US home loan crisis is a morality tale for SA
In the US, as the housing boom of 2001 to 2005 drove prices beyond the reach of many households, mortgage originators hit on a brilliant device for pushing their products.

They offered low-income households mortgage loans they wouldn't normally have been able to afford - at what they called "teaser rates".

For a specified period, borrowers were allowed to make monthly repayments, which covered only the interest cost of the loan. When the period expired, the normal repayment schedule kicked in.

At that point, many of these borrowers were hit by a double whammy - depending on when the bonds were taken out. Because in the intervening period, house prices had been falling and interest rates had been rising.

The US federal funds rate rose from 0.5 percent in mid-2004 to 5.25 percent in the middle of last year. So the standard repayments were higher than would have been expected at the time the loan was originated.

Last year US house prices started slowing and then reversed direction. And those who were unable to meet their monthly repayments were not necessarily able to get a high enough price to cover the debt - a terrifying situation known as negative equity.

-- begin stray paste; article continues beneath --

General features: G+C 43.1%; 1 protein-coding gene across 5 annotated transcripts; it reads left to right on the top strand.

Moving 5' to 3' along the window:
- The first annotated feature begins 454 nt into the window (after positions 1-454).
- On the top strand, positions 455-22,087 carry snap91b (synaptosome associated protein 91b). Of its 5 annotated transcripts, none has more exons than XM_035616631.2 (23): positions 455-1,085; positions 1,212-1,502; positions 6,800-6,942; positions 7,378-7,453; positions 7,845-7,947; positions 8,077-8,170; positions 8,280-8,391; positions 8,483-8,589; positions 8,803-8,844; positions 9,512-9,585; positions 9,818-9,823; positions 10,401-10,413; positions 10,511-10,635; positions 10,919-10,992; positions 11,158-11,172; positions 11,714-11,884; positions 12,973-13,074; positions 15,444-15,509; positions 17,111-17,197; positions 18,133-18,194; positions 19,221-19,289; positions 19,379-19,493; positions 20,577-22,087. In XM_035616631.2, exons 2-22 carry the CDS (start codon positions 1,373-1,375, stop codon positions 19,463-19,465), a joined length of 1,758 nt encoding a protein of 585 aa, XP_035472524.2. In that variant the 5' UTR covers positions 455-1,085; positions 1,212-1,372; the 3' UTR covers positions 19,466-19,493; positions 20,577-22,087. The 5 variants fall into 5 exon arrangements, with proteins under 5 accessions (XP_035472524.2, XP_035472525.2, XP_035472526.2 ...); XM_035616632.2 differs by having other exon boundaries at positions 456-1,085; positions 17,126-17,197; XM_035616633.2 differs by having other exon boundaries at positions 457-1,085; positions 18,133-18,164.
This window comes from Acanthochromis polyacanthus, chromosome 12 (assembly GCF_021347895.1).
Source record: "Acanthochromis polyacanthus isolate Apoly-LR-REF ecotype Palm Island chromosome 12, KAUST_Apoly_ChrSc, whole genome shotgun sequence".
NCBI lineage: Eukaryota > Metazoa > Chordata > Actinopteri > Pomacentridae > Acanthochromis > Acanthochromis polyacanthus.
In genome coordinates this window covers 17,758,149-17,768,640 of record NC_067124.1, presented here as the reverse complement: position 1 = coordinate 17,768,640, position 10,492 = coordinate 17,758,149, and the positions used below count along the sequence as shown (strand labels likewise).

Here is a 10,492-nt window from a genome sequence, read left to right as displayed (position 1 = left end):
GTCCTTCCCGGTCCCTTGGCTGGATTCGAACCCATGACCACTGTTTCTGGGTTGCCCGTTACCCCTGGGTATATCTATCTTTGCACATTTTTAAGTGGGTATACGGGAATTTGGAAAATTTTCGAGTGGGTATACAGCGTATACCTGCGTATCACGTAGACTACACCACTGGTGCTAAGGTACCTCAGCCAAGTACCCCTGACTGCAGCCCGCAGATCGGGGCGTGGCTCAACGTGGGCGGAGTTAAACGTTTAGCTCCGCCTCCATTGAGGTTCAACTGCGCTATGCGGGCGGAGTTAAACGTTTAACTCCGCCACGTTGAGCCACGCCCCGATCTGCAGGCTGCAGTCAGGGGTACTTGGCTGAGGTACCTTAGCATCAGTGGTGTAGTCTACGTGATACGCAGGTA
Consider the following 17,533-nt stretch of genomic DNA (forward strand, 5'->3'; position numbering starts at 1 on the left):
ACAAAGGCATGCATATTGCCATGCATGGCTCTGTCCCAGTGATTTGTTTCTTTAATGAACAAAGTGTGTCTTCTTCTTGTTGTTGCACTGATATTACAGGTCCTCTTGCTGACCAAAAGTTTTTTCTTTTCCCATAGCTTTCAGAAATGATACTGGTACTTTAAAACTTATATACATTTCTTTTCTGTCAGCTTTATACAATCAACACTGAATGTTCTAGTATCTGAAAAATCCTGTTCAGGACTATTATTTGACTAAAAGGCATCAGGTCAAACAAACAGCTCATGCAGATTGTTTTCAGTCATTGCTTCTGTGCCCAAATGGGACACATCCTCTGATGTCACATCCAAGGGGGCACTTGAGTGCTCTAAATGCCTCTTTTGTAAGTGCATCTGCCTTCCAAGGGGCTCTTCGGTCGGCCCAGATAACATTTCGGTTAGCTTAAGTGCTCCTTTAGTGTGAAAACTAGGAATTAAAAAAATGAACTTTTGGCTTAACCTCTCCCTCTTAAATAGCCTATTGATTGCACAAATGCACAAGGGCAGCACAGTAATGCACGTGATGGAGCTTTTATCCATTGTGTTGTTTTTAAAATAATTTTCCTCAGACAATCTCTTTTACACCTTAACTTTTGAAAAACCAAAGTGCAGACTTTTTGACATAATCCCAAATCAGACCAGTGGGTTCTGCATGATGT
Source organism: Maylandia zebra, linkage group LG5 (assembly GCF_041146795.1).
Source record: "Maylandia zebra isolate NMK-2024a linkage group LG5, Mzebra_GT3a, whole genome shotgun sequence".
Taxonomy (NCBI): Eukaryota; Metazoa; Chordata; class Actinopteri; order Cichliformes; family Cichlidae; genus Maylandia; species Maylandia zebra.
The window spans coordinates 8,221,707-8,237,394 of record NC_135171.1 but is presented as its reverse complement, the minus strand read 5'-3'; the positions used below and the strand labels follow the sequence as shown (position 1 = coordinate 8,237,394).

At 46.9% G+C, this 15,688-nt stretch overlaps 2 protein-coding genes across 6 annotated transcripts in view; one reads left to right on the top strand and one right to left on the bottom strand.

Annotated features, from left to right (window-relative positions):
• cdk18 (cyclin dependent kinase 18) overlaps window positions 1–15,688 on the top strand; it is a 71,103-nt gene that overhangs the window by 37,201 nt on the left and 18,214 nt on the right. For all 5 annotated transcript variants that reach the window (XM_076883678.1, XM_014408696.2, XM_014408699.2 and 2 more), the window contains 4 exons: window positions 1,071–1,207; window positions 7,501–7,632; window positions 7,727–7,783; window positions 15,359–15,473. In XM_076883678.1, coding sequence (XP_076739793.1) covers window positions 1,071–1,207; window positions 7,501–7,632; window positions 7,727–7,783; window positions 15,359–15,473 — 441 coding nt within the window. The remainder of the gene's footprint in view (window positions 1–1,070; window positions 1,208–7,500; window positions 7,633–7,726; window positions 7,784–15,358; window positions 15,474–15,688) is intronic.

As a result, subprime borrowers have been defaulting in great numbers.

Alliance Bernstein, a UK fund manager, quoting industry data provider Loan Performance, says the outstanding debt amounts to about $1.4 trillion (R10 trillion), which represents 16 percent of the overall US mortgage market. Last month Federal Reserve chairman Ben Bernanke put the losses attached to the outstanding debt at $100 billion.

That may or may not be the case. But the knock-on effect of the credit debacle is costing global stock markets far more.

The good news for the South African property market is that there is no local subprime market in mortgage loans.

Since November last year, SA Home Loans, a mortgage originator, has been offering some clients the option of paying only the interest portion of their commitment "for an indefinite period".

But chief executive Kevin Penwarden says the product is aimed at people with high credit ratings. To be eligible, borrowers must have at least 10 percent equity in their homes and must be in a position to make the full payment.

Of the four major banks, Absa offers the option only as a one-off to help borrowers over a seasonal hump such as the start of the school year. Standard Bank is considering the concept.

So credit problems of the scale encountered in the US are not lurking locally.

However, the 2.5 percentage point increase in mortgage rates to 13 percent has started to bite.

Nedbank says arrears in some form or other have risen from 5.5 percent a year ago to 7 percent, though they have stabilised over the past few months.

Standard Bank was unable to comment because it is in its closed period. First National Bank and Absa were unable to immediately extract the figures.

Penwarden says total arrears amount to only 1.5 percent of the mortgage book.

More problems are in store, but the local market is probably heading for a soft landing. Hopefully, the US experience will be no more than a morality tale.

Article by: Ethel Hazelhurst -